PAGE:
This study was conducted to see how inner city children are affected by asthma, hypertension, obesity, and environmental tobacco smoke (ETS) exposure. This study took place in lower socioeconomic communities throughout Pittsburgh and pharmacists and student pharmacists ran 12 health screenings on 144 children over the course of 2 years.

The study found that 16% of the children were already diagnosed with asthma before the screenings, and 18% had potential asthma. More than half of the children were not at a healthy weight (0.7% were underweight and the remaining were either overweight or obese), and 24% had abnormal blood pressure. 26% of the children had exposure to ETS comparable to that of smokers.

Over the course of this study, nearly 200 referrals were made by the pharmacists. This study is important because it shows how at risk the children in our own community are for conditions that could greatly affect their health outcomes. It also shows how critical of a role pharmacists could play in screening and preventing diseases among children who face numerous health disparities. Screening programs such as this can be implemented by pharmacists in other communities, especially those of even lower socioeconomic status than the one studied, to help lower health disparities among inner city populations of children.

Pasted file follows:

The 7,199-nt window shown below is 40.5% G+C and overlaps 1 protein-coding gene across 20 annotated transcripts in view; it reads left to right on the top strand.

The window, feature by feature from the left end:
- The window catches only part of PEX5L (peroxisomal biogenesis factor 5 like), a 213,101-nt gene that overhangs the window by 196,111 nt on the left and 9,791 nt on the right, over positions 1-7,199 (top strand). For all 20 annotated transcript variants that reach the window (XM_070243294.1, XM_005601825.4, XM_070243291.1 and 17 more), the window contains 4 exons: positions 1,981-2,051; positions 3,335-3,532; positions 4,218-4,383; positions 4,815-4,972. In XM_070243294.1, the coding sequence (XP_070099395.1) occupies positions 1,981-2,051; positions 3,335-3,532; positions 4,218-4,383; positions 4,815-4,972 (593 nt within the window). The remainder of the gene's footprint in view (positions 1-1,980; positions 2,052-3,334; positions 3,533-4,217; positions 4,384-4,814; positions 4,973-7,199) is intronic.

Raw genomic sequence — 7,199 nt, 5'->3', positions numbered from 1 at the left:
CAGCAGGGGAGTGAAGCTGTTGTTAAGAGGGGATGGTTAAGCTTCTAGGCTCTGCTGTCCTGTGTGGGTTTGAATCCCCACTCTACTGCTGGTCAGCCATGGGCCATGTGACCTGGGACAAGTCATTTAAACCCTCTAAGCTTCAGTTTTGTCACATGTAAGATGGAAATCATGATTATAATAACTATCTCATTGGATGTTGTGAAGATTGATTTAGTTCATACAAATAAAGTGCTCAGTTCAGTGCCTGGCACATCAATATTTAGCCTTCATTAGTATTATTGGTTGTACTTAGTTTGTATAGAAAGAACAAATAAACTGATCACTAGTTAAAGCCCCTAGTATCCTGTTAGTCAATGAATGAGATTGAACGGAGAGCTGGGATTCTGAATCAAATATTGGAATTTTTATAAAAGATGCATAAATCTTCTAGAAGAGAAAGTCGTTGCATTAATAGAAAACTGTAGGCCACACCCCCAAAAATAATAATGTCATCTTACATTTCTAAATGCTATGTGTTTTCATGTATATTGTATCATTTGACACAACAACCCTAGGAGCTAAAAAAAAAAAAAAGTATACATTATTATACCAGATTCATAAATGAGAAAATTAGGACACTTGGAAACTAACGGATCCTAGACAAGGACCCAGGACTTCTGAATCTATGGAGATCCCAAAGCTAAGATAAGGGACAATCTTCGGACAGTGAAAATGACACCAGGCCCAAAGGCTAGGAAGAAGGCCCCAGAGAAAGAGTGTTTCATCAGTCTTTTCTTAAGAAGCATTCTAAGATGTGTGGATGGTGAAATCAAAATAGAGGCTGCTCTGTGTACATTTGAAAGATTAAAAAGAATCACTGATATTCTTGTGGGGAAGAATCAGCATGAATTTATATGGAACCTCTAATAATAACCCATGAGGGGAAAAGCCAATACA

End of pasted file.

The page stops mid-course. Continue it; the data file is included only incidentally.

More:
Elliott JP, Harrison C, Konopka C, et al. Pharmacist-led screening program for an inner-city pediatric population. J Am Pharm Assoc. 2003;55:413-8.

Testing Intensive Hypertension Treatment and Its Positive Effects on Cardiovascular Outcomes

The SPRINT research group conducted a study to determine the beneficial effects of intensive treatment options for hypertension as compared to the standard methods and goals of high blood pressure medication therapy.  In the study, researchers tracked the treatment outcomes of 9,361 patients over the age of 50, systolic blood pressure from 130-180 mm Hg, and increased risk of cardiovascular disease.  They were separated into two groups, one intensive care group (blood pressure goal of <120/80), and a standard care group (blood pressure goal of <140/90), and treated accordingly to lower blood pressure to respective goals.  The two groups were then monitored over the course of five years to measure adverse cardiovascular outcomes including myocardial infarction, stroke, coronary artery disease, heart failure, or death from cardiovascular complications.